There has been a building on the site of the present house since at least 1590 when the site was marked as Dunens on Roy’s map of Scotland. By 1801 a double-fronted manse-style house or lodge is shown, and this building relates quite closely in form to the smaller house which is presently under-going renovation. By the late 1860s the Ordnance Survey produce the most accurate and detailed map on which the present shape of the castle is visible: it is essentially two buildings linked by a two-storey utility space, the original house having been elaborated by the Edinburgh-based architect Andrew Kerr, into a residence suitable for the Procurator Fiscal of Scotland.
Even in its present sorry state, the castle, approached from the north via Dunans bridge, offers an impressive and romantic spectacle. The franco-baronial style, mixed with elements of the more austere west coast vernacular, offers a massive and overwhelming presence, set upon its own ledge above the Chaol Ghleann ravine. First-time visitors often pause involuntarily as they drive onto the bridge, for in its setting Dunans Castle is a breath-taking vista.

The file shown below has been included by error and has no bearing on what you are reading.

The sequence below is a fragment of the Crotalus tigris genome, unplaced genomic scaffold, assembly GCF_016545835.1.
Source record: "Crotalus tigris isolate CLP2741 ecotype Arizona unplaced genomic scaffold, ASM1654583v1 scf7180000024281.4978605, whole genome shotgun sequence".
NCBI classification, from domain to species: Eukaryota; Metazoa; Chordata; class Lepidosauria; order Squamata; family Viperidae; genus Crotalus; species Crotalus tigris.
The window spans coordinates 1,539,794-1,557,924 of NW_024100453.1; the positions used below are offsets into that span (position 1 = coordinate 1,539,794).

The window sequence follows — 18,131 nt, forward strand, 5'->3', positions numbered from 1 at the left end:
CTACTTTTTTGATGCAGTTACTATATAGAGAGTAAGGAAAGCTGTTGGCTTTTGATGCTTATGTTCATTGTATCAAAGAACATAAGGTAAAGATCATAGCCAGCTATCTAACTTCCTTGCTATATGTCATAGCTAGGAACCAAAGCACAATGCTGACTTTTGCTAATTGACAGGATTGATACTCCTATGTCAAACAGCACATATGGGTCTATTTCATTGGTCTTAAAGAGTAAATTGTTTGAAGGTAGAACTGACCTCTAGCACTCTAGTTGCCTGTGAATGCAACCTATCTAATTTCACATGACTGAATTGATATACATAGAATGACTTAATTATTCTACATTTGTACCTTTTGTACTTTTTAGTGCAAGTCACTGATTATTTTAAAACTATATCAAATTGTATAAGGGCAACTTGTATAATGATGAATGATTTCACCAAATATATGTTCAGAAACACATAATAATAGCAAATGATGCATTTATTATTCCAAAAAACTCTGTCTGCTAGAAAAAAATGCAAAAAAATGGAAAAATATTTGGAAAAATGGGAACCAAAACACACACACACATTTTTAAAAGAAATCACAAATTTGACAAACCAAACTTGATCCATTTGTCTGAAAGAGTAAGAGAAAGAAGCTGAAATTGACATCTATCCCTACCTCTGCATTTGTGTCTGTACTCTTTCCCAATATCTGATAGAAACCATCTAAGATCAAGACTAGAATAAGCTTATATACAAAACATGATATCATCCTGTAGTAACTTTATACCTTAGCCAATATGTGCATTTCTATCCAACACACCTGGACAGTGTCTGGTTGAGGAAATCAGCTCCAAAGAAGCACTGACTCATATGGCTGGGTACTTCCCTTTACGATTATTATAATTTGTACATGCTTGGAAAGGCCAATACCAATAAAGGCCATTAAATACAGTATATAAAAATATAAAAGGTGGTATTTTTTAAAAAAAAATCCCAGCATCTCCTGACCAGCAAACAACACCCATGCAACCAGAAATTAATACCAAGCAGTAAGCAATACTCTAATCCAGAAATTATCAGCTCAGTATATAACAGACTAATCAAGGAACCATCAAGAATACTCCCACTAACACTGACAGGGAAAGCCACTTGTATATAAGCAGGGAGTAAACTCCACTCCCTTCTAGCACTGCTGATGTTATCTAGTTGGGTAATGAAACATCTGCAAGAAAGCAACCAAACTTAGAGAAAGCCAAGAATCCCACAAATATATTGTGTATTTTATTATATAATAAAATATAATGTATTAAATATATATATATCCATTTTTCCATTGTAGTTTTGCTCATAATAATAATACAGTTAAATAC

To support the restoration of the castle via our titles or through the Dunans Rising tartan, please click here.
As Laird or Lady of Dunans Castle you will gain access to the Lairds’ website, where details of the restoration and progress towards it will be posted. You’ll be able to subscribe to the Lairds’ newsletter, and receive access to exclusive offers for Dunans Castle memorabilia, including the right to use the Lairds of Dunans Castle insignia.